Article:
I’m sitting in a Starbucks in LA, a city I’m on record for not being a huge fan of after living here 9 years ago. I’ve warmed to it a bit in the time since, but it still doesn’t sit right with me. “New York State of Mind” is playing on the radio. I loved living in NYC when I did. It’s not the city for me anymore really, sadly, but I wouldn’t trade the time I spent there for anything, good or bad. As I’m thinking of all those old times, feeling nostalgic, I look out the window to my left. A girl on a fixie just got hammered by a car on the corner of La Brea and Santa Monica Blvd. The car takes off. She is banged up, but ok. Her bike is rough shape. I rush outside to help.
The same thing happened to me 13 years ago on 8th & Broadway in NYC. I’ve told the story a thousand times. I start to wonder if it’s some kind of cosmic sign. My old life and my new life colliding? My past catching up to me? A chance to pay back some karma? I hold the belief that there really is no such thing as coincidence, you just need to be aware and recognize events as they happen, then try and decipher their significance. So now I’m sitting here thinking about what that might be.
A bit esoteric. How about just some recap action?
If you’ve been following this website, blog, journal, experiment, whatever it is, for any length of time, you’ll know that I have a history of being a bit all over the place… in more than just one regard. That wanderlust is seemingly baked in to my DNA/soul/consciousness/whatever. It’s driven by my perpetual feeling of a lack of purpose, or sense of really belonging anywhere. I move around a lot, try new things, and generally try and fill my life with skills and experience.
So now I’m sitting in a familiar Starbucks on La Brea and Santa Monica Blvd in Los Angeles, CA. This morning I woke up on the couch of an old friend, a friend I met here 9 years ago. Yesterday I was walking through the fog in Santa Cruz. So, just how did I end up in this seat?
Approx 2 years ago: I move from my apartment in Las Vegas, NV to Boston, MA for a shot at a fulltime job at Harmonix Music Systems, Inc. It’s a longshot, but the culmination of a lifetime of freelance work in the videogame event industry. Long story short, I get the job and become the Event Specialist for Harmonix. I go on to help produce events like E3, PAX (East & Prime), and Gamescom. I also slide into a kind of defacto photographer role for the team I’m on.
Approx 6 months ago: I quit my job at Harmonix Music Systems, Inc after the company is sold by MTV/Viacom and internal event production is scaled way down as the studio shifts it’s focus and new partners exert influence. I make the decision to move to Paris, FR for as long as a travel visa will allow. While there, I also travel to places like Cannes, Brussels, Antwerp, NYC, Bierves, Le Mans, etc. While in Paris I work on not just my photography and writing, but on myself. I try and sort out all my personal short-comings, my flaws, my weaknesses… the things I don’t particularly like about myself. I attempt to reconcile the two sides of myself that I feel are constantly at odds with each other. To find some kind of balance. In the process I end up boiling myself down a lot. I discover a lot of things about myself and for the first time in a long time I feel like I have priorities. I solidify some goals, make plans, and feel not only a sense of purpose, but also of belonging and comfort. I start to consolidate and focus on what I want in my life. A new me starts to emerge.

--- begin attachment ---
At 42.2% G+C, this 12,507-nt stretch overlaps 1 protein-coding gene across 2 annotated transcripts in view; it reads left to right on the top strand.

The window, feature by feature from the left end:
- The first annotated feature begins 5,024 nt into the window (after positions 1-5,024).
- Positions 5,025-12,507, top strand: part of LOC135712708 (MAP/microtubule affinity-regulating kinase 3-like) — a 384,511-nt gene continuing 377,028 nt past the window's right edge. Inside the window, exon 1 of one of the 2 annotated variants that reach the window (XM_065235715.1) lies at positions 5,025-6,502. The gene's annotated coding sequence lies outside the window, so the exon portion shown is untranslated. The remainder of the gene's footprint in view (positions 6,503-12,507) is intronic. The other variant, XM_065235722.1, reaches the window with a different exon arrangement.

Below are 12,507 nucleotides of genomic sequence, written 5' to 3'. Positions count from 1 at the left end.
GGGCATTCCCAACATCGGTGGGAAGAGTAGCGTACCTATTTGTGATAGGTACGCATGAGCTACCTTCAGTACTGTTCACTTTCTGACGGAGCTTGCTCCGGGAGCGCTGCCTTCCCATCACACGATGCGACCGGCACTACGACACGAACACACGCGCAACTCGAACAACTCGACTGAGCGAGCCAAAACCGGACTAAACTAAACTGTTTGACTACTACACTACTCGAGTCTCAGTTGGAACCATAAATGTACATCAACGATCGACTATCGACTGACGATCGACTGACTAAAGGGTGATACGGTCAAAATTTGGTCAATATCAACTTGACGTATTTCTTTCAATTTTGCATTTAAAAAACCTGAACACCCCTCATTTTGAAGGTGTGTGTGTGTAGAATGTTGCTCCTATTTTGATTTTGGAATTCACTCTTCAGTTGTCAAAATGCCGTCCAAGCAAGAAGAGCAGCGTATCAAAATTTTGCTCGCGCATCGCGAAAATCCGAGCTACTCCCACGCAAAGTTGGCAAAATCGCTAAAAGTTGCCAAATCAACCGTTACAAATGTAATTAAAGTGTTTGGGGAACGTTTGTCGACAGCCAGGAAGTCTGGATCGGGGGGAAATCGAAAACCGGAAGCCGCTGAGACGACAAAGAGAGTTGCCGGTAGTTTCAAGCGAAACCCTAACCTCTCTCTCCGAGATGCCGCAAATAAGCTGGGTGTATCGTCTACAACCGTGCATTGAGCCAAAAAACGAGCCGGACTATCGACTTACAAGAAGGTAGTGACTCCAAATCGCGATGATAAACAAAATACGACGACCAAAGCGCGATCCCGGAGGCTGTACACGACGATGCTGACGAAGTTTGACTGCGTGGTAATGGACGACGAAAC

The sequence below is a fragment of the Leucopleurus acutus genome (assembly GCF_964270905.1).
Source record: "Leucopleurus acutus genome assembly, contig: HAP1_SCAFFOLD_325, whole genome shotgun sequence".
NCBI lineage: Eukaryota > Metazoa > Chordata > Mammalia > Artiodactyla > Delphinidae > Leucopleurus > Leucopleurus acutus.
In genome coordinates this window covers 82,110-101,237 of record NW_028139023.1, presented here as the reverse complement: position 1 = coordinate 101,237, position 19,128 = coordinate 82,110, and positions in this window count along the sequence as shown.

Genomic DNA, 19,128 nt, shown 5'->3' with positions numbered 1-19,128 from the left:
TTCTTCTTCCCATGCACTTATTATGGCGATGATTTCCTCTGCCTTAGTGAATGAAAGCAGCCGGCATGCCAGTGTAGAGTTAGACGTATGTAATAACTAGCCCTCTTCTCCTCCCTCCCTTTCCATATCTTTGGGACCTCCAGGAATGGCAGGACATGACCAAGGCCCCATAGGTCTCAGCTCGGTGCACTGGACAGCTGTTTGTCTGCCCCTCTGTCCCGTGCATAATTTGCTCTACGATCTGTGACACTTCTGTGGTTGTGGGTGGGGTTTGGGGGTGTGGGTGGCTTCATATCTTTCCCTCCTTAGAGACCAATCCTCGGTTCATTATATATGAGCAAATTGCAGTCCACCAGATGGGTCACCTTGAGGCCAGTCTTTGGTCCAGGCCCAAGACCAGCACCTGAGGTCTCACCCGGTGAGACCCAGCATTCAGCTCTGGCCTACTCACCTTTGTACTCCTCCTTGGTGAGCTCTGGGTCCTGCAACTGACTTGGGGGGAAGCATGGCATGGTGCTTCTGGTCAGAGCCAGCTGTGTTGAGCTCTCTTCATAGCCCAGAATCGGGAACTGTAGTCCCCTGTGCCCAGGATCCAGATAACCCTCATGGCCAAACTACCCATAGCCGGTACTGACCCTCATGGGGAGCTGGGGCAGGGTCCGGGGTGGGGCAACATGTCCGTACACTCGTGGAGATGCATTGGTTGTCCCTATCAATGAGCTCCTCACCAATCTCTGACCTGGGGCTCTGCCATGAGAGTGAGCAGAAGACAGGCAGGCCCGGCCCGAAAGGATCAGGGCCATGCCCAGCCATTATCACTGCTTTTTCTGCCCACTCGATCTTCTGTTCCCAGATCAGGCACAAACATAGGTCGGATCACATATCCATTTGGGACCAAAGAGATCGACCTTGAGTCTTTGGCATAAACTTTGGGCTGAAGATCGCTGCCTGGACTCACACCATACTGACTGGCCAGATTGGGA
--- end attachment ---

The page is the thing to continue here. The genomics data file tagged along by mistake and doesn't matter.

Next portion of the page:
Approx 1 month ago: I leave Paris bound for Seattle, WA. I’ve spent as much time as I could in Paris without risking deportation. For the first time in a long time though, I don’t want to leave where I am. I actually like Paris and the life that was starting there. Duty calls. I’m headed to see Suki Valentine, a friend from way back, from the old New York days. She’s building and opening a new store in Seattle and I agreed to help out with the opening. She’s offered me a place to stay while I do. Though I’m sad to leave Paris, I am excited at this opportunity. After nearly 5 months of creative and emotional focus, I’m going to see if my practical skills are still sharp. I find that not only are they, but I am able to find some the balance I had been working towards. I start shooting photos for the store after it opens. I build massive playlists and DJ sets as well. I work on social media. I meet a lot of great people and even get a chance to shoot some photography on the set of a film in Olympia. I kind of like Seattle and the potential it presents. I seem to have started down the path I was working towards, but something is missing.
Approx 1 week ago: I leave Seattle, bound for Santa Cruz, CA. The housing thing didn’t quite pan out as expected in Seattle. I slept on the floor of the store a lot. I slept on the couches of new friends. It was fine, I’m adaptable and experienced. I’m good at making due with what is available. The hospitality and kindness shown to me by new friends was amazing. I’m not really comfortable with that for too long though. I don’t like intruding on people’s lives, no matter how much they insist that I’m not.